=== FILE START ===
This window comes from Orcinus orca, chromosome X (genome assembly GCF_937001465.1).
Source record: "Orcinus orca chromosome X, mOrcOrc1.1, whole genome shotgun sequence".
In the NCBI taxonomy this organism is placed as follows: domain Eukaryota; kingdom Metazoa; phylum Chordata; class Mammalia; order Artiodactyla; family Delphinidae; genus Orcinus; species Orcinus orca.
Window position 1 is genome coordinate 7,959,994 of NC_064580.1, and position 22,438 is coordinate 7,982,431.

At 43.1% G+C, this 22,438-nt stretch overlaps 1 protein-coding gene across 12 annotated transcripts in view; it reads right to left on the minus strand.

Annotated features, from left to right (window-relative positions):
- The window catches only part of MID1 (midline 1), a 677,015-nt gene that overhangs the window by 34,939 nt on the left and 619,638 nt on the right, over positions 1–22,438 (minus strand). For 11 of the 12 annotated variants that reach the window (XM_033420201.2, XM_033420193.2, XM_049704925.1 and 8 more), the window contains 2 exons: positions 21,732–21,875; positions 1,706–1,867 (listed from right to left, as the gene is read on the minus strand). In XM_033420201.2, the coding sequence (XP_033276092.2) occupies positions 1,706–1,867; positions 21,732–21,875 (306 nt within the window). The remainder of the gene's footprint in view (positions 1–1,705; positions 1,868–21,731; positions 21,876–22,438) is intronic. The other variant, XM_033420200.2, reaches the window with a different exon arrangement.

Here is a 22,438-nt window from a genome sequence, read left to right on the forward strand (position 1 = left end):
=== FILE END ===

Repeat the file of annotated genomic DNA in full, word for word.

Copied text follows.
This window comes from Orcinus orca, chromosome X (genome assembly GCF_937001465.1).
Source record: "Orcinus orca chromosome X, mOrcOrc1.1, whole genome shotgun sequence".
In the NCBI taxonomy this organism is placed as follows: domain Eukaryota; kingdom Metazoa; phylum Chordata; class Mammalia; order Artiodactyla; family Delphinidae; genus Orcinus; species Orcinus orca.
Window position 1 is genome coordinate 7,959,994 of NC_064580.1, and position 22,438 is coordinate 7,982,431.

At 43.1% G+C, this 22,438-nt stretch overlaps 1 protein-coding gene across 12 annotated transcripts in view; it reads right to left on the minus strand.

Annotated features, from left to right (window-relative positions):
- The window catches only part of MID1 (midline 1), a 677,015-nt gene that overhangs the window by 34,939 nt on the left and 619,638 nt on the right, over positions 1–22,438 (minus strand). For 11 of the 12 annotated variants that reach the window (XM_033420201.2, XM_033420193.2, XM_049704925.1 and 8 more), the window contains 2 exons: positions 21,732–21,875; positions 1,706–1,867 (listed from right to left, as the gene is read on the minus strand). In XM_033420201.2, the coding sequence (XP_033276092.2) occupies positions 1,706–1,867; positions 21,732–21,875 (306 nt within the window). The remainder of the gene's footprint in view (positions 1–1,705; positions 1,868–21,731; positions 21,876–22,438) is intronic. The other variant, XM_033420200.2, reaches the window with a different exon arrangement.

Here is a 22,438-nt window from a genome sequence, read left to right on the forward strand (position 1 = left end):